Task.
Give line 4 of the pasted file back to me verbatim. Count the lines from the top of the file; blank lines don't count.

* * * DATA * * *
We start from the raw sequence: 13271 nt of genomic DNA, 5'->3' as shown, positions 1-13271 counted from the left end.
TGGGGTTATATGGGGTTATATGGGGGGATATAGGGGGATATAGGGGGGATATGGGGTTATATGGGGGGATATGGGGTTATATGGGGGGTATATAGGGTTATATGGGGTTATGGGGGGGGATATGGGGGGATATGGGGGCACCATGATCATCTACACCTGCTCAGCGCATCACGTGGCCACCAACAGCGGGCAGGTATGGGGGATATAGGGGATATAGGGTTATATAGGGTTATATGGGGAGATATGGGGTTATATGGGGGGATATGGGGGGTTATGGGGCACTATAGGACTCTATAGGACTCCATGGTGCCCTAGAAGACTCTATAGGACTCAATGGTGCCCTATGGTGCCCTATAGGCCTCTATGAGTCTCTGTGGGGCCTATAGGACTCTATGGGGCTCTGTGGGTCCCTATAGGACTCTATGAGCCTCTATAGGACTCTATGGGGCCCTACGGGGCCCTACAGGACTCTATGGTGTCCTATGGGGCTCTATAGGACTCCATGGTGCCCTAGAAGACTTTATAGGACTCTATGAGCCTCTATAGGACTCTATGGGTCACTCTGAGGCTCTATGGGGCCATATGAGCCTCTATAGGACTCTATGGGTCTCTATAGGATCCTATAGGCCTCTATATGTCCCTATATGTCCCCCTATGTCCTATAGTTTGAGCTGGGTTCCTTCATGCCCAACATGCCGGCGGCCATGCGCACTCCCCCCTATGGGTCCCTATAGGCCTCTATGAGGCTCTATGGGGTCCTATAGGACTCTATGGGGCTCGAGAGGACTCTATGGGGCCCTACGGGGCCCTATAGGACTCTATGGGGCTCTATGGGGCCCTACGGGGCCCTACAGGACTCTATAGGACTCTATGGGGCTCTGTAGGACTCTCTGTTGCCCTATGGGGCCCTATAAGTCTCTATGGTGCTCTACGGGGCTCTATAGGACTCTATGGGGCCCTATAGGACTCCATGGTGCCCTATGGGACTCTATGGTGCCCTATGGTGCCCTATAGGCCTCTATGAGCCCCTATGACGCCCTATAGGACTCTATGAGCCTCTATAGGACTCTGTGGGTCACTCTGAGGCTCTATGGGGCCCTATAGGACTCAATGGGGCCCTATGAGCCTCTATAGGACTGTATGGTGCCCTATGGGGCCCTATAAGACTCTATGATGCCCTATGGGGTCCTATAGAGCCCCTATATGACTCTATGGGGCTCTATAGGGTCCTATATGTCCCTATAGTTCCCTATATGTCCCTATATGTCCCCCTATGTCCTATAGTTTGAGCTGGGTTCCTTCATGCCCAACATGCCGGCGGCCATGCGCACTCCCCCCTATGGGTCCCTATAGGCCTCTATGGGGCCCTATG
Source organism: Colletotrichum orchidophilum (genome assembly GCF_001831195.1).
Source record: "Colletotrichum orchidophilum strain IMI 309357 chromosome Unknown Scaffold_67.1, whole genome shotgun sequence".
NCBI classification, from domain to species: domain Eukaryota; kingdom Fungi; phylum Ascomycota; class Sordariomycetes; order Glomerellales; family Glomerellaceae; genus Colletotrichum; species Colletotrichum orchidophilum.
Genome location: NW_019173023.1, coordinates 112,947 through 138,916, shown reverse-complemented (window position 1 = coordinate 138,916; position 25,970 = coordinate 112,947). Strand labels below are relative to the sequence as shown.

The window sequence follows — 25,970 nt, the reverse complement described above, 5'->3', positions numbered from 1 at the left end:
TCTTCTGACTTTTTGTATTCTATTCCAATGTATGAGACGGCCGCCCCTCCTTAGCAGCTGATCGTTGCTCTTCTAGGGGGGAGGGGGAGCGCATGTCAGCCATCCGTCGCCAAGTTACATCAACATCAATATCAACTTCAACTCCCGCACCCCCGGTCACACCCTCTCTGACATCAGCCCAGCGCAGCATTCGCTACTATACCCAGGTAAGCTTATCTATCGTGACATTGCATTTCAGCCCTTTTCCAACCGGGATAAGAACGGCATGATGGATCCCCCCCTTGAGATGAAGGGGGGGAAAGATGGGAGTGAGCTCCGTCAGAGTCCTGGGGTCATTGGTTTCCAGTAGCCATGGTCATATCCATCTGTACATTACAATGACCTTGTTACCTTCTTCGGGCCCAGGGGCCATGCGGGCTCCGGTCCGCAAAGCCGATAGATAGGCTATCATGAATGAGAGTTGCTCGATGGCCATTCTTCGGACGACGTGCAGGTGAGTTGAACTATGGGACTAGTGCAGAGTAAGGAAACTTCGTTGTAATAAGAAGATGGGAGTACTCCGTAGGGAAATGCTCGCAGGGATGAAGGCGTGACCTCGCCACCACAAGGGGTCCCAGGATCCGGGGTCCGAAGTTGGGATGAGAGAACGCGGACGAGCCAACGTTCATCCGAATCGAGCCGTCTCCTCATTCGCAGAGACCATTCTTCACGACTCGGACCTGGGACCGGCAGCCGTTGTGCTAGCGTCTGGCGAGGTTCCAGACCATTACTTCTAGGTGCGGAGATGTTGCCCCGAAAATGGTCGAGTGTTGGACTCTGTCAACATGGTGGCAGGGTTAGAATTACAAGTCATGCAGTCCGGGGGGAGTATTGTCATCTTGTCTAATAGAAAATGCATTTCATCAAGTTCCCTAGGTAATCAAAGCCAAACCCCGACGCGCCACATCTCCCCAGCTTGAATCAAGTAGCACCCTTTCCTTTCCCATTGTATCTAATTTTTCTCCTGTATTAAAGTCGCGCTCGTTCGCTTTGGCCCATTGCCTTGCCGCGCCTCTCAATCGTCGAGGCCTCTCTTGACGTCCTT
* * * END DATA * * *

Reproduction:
Source record: "Colletotrichum orchidophilum strain IMI 309357 chromosome Unknown Scaffold_67.1, whole genome shotgun sequence".